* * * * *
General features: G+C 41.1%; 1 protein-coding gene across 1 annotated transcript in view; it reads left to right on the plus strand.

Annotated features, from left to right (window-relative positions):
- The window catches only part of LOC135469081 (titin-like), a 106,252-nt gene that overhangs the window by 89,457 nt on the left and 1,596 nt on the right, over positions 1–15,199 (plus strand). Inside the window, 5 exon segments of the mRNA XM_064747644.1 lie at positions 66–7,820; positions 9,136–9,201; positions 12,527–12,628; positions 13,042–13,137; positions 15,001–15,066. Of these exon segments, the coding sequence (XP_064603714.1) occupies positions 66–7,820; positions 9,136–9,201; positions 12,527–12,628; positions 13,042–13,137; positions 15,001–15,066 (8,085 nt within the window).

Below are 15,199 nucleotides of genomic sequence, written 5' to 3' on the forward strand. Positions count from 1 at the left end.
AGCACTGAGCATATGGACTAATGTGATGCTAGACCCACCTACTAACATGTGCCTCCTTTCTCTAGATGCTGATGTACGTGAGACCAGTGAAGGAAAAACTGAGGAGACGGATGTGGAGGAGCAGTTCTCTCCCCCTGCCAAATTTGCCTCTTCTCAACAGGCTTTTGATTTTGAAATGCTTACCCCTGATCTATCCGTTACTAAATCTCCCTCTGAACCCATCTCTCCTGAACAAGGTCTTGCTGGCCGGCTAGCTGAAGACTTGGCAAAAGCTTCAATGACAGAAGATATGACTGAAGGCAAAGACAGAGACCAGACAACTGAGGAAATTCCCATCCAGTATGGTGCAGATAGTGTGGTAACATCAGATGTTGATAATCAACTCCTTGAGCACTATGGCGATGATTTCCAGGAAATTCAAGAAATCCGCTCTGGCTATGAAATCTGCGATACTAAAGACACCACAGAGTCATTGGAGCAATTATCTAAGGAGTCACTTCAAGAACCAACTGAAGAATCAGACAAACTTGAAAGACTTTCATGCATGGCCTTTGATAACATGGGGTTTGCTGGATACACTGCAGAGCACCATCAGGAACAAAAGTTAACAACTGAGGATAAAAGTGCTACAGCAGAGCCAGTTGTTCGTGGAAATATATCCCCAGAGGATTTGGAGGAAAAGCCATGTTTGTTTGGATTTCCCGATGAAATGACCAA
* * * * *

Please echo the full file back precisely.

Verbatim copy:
General features: G+C 41.1%; 1 protein-coding gene across 1 annotated transcript in view; it reads left to right on the plus strand.

Annotated features, from left to right (window-relative positions):
- The window catches only part of LOC135469081 (titin-like), a 106,252-nt gene that overhangs the window by 89,457 nt on the left and 1,596 nt on the right, over positions 1–15,199 (plus strand). Inside the window, 5 exon segments of the mRNA XM_064747644.1 lie at positions 66–7,820; positions 9,136–9,201; positions 12,527–12,628; positions 13,042–13,137; positions 15,001–15,066. Of these exon segments, the coding sequence (XP_064603714.1) occupies positions 66–7,820; positions 9,136–9,201; positions 12,527–12,628; positions 13,042–13,137; positions 15,001–15,066 (8,085 nt within the window).

Below are 15,199 nucleotides of genomic sequence, written 5' to 3' on the forward strand. Positions count from 1 at the left end.
AGCACTGAGCATATGGACTAATGTGATGCTAGACCCACCTACTAACATGTGCCTCCTTTCTCTAGATGCTGATGTACGTGAGACCAGTGAAGGAAAAACTGAGGAGACGGATGTGGAGGAGCAGTTCTCTCCCCCTGCCAAATTTGCCTCTTCTCAACAGGCTTTTGATTTTGAAATGCTTACCCCTGATCTATCCGTTACTAAATCTCCCTCTGAACCCATCTCTCCTGAACAAGGTCTTGCTGGCCGGCTAGCTGAAGACTTGGCAAAAGCTTCAATGACAGAAGATATGACTGAAGGCAAAGACAGAGACCAGACAACTGAGGAAATTCCCATCCAGTATGGTGCAGATAGTGTGGTAACATCAGATGTTGATAATCAACTCCTTGAGCACTATGGCGATGATTTCCAGGAAATTCAAGAAATCCGCTCTGGCTATGAAATCTGCGATACTAAAGACACCACAGAGTCATTGGAGCAATTATCTAAGGAGTCACTTCAAGAACCAACTGAAGAATCAGACAAACTTGAAAGACTTTCATGCATGGCCTTTGATAACATGGGGTTTGCTGGATACACTGCAGAGCACCATCAGGAACAAAAGTTAACAACTGAGGATAAAAGTGCTACAGCAGAGCCAGTTGTTCGTGGAAATATATCCCCAGAGGATTTGGAGGAAAAGCCATGTTTGTTTGGATTTCCCGATGAAATGACCAA